9. Statistical properties of DNA sequences

    NASA Astrophysics Data System (ADS)

    Peng, C.-K.; Buldyrev, S. V.; Goldberger, A. L.; Havlin, S.; Mantegna, R. N.; Simons, M.; Stanley, H. E.

    1995-02-01

    We review evidence supporting the idea that the DNA sequence in genese containing non-coding regions is correlated, and that the correlation is remarkably long range - indeed, nucleotides thousands of base pairs distant are correlated. We do not find such a long-range correlation in the coding regions of the gene. We resolve the problem of the “non-stationarity” feature of the sequence of base pairs by applying a new algorithm called detrended fluctuation analysis (DFA). We address the claim of Voss that there is no difference in the statistical properties of coding and non-coding regions of DNA by systematically applying the DFA algorithm, as well as standard FFT analysis, to every DNA sequence (33 301 coding and 29 453 non-coding) in the entire GenBank database. Finally, we describe briefly some recent work showing that the non-coding sequences have certain statistical features in common with natural and artificial languages. Specifically, we adapt to DNA the Zipf approach to analyzing linguistic texts. These statistical properties of non-coding sequences support the possibility that non-coding regions of DNA may carry biological information.

  10. Leishmania amazonensis: PKC-like protein kinase modulates the (Na++K+)ATPase activity.

    PubMed

    Almeida-Amaral, Elmo Eduardo de; Caruso-Neves, Celso; Lara, Lucienne Silva; Pinheiro, Carla Mônica; Meyer-Fernandes, José Roberto

    2007-08-01

    The present study aimed to identify the presence of protein kinase C-like (PKC-like) in Leishmania amazonensis and to elucidate its possible role in the modulation of the (Na(+)+K(+))ATPase activity. Immunoblotting experiments using antibody against a consensus sequence (Ac 543-549) of rabbit protein kinase C (PKC) revealed the presence of a protein kinase of 80 kDa in L. amazonensis. Measurements of protein kinase activity showed the presence of both (Ca(2+)-dependent) and (Ca(2+)-independent) protein kinase activity in plasma membrane and cytosol. Phorbol ester (PMA) activation of the Ca(2+)-dependent protein kinase stimulated the (Na(+)+K(+))ATPase activity, while activation of the Ca(2+)-independent protein kinase was inhibitory. Both effects of protein kinase on the (Na(+)+K(+))ATPase of the plasma membrane were lower than that observed in intact cells. PMA induced the translocation of protein kinase from cytosol to plasma membrane, indicating that the maximal effect of protein kinase on the (Na(+)+K(+))ATPase activity depends on the synergistic action of protein kinases from both plasma membrane and cytosol. This is the first demonstration of a protein kinase activated by PMA in L. amazonensis and the first evidence for a possible role in the regulation of the (Na(+)+K(+))ATPase activity in this trypanosomatid. Modulation of the (Na(+)+K(+))ATPase by protein kinase in a trypanosomatid opens up new possibilities to understand the regulation of ion homeostasis in this parasite. PMID:17475255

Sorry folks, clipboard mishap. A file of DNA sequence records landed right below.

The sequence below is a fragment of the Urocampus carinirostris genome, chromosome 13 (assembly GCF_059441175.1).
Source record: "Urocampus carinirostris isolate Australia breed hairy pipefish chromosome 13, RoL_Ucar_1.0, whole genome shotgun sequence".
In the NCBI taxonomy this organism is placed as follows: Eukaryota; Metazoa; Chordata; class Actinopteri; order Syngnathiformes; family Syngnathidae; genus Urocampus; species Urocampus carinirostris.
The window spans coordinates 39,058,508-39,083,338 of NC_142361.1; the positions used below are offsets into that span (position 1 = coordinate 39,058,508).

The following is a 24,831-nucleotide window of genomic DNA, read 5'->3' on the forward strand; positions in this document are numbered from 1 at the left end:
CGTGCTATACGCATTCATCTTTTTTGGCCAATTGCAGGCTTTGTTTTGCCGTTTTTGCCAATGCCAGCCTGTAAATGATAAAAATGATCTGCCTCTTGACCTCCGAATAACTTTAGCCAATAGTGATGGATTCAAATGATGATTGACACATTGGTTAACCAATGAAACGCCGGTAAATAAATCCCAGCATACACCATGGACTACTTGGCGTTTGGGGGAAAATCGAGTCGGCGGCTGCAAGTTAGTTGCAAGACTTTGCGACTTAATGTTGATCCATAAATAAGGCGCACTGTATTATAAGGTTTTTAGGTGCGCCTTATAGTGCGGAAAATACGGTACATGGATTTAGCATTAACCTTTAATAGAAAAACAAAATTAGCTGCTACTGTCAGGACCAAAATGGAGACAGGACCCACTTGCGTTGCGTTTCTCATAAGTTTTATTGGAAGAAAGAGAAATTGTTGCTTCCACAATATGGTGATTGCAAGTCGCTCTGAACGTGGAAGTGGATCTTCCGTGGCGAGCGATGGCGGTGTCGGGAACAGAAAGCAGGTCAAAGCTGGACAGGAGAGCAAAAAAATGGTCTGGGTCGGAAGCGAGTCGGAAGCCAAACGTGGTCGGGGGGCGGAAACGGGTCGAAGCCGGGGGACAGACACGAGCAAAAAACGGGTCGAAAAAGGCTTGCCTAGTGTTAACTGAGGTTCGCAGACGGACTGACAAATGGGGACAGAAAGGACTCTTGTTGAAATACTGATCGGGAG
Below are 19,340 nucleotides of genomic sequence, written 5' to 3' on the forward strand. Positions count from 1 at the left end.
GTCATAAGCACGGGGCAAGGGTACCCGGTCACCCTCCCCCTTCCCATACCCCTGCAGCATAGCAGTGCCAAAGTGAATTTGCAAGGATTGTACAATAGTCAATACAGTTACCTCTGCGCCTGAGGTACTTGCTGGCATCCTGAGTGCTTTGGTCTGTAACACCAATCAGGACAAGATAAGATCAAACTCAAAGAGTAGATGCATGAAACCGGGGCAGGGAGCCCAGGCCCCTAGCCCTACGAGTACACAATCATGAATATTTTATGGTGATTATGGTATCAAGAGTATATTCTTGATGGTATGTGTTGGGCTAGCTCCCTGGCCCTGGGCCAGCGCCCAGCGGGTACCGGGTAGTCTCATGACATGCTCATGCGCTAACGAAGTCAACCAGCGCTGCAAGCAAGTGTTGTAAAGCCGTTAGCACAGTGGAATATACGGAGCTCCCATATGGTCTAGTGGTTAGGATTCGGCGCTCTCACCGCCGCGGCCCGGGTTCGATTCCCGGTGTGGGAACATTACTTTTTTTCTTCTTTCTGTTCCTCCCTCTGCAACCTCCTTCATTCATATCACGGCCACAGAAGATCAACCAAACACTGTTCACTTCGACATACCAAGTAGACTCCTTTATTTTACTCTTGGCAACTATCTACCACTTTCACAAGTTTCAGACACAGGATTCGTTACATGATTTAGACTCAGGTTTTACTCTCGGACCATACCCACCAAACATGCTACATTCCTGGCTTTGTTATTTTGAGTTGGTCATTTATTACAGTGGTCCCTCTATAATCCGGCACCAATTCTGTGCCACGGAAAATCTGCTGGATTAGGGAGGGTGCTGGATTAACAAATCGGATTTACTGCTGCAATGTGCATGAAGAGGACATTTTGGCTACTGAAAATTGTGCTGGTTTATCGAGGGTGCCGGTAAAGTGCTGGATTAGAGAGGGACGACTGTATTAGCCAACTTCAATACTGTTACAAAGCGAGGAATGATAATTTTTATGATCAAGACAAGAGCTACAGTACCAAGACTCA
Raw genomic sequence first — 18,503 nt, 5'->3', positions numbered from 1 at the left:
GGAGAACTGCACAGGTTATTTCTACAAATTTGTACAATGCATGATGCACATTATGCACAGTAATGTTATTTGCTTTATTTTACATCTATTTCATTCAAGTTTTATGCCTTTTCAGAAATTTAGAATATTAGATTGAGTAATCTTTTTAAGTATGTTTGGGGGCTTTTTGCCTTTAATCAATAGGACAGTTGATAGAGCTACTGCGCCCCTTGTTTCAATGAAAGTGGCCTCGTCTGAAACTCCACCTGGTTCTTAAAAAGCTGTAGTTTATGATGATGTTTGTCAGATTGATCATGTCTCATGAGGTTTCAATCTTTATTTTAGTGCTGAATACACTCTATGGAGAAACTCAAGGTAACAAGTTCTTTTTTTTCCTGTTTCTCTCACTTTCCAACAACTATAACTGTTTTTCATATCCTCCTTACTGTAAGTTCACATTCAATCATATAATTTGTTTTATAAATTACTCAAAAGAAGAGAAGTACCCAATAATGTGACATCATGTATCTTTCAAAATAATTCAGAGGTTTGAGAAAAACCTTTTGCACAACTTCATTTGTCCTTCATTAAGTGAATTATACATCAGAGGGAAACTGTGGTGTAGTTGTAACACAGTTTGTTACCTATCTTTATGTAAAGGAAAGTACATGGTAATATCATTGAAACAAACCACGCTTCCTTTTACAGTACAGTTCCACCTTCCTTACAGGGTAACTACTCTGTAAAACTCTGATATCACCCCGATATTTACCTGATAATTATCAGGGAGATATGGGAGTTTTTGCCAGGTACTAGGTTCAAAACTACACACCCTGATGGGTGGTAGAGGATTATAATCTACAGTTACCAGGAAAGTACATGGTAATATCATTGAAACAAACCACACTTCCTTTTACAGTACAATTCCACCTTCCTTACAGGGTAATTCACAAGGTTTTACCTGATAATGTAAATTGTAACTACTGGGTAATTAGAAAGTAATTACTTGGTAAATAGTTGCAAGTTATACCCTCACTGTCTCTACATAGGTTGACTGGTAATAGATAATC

11. The Extrapolation of Elementary Sequences

    NASA Technical Reports Server (NTRS)

    Laird, Philip; Saul, Ronald

    1992-01-01

    We study sequence extrapolation as a stream-learning problem. Input examples are a stream of data elements of the same type (integers, strings, etc.), and the problem is to construct a hypothesis that both explains the observed sequence of examples and extrapolates the rest of the stream. A primary objective -- and one that distinguishes this work from previous extrapolation algorithms -- is that the same algorithm be able to extrapolate sequences over a variety of different types, including integers, strings, and trees. We define a generous family of constructive data types, and define as our learning bias a stream language called elementary stream descriptions. We then give an algorithm that extrapolates elementary descriptions over constructive datatypes and prove that it learns correctly. For freely-generated types, we prove a polynomial time bound on descriptions of bounded complexity. An especially interesting feature of this work is the ability to provide quantitative measures of confidence in competing hypotheses, using a Bayesian model of prediction.